Nikko Stirling Diamond FFP First Focal Plane rifle scope review
Ryan Charlton of distributor Highland Outdoors has used the 4-16×44 scope he sells with half mil-dot reticle on his own rimfire. He says he has had hits out to 300 yards using a combination of dialling in holdover and using the reticle as his aim point.
There are plenty of precision scopes for centrefire rifles, but what if you want the same degree of accuracy in a rimfire or airgun scope and still pay less than £500?
Ryan recommends you take a look at the Nikko Stirling Diamond FFP, or ‘First Focal Plane’ scope.
Japanese optics manufacturer Nikko Stirling is not in the top ten of riflescope makers that Fieldsports Channel viewers use, but those who do like it for its value for money. We surveyed 3,500 Fieldsports Channel viewers in March 2020 and produced this report on riflescopes.
David from the UK has a 20-year-old Nikko Stirling and he says, "It's a great old scope that just works".
Robert from the UK has a Nikko Stirling GameKing on his Howa 1500, which he uses for foxshooting. He says the improvement he would make to it is thinner wires in its reticle.
Daniel from the UK has a Nikko Stirling Diamond LR on his Howa 1500, which he uses for foxshooting. He says it is, "poor in low light. Very good with night vision, though."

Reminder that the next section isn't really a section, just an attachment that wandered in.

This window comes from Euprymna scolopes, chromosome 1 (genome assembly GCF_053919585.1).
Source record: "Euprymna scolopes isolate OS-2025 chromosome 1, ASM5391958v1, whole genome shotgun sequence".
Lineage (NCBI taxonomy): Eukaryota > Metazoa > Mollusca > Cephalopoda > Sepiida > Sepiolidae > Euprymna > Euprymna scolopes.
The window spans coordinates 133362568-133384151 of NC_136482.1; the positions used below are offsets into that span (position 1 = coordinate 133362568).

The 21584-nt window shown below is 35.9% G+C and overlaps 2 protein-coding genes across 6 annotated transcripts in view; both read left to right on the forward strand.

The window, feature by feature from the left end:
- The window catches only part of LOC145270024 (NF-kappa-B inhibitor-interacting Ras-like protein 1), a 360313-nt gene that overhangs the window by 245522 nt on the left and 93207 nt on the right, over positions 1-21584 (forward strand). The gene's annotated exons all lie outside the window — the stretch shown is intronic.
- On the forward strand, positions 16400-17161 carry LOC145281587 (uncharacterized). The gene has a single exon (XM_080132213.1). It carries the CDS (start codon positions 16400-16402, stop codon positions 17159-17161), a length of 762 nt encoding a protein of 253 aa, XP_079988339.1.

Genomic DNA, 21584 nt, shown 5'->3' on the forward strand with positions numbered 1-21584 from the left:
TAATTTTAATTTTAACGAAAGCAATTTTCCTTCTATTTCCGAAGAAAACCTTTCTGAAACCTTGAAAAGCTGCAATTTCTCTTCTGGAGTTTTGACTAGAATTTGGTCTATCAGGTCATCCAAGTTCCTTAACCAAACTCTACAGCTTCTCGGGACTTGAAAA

Viewer Peter from GB has the Nikko Sterling Diamond scope on his Ruger and gives it the highest 5 star rating for ease of use, reliability and value for money.
It comes in 30mm and 34mm tube variants – either 4-16×44 or 6-24×50. There’s a choice of illuminated reticles too – either the precision rifle reticle, or a half mil-dot reticle.
“What really sets this scope apart is the distance you can adjust the parallax down to. It dials all the way down to 10 yards,” says Ryan. “That makes it ideal for a rimfire or airgun, or people who are using digital rear add-on night vision.”
So why use a First Focal Plane scope? “With FFP, when you adjust the magnification you zoom in or out of the reticle as well as the image – the two stay in proportion. So your hold points remain the same regardless of magnification,” Ryan explains. “That makes the scope very easy to use. If you want to raise your aim by half a mil, you dial in 0.5 on the turret and the job’s done, whatever magnification you’re using.”
The turrets are calibrated at 1/10th mil clicks, and you simply lift them up to adjust. “Nice positive clicks too,” comments Ryan. There are other useful features too, such as the reference point on the magnification ring, which is easy to feel with thumb or finger.
There are many more great scopes in the Nikko Stirling Diamond range, but these two are well worth a look for a rimfire or airgun. Prices are £386.99 for the 4-16×44, and £450.99 for the 6-24×50.
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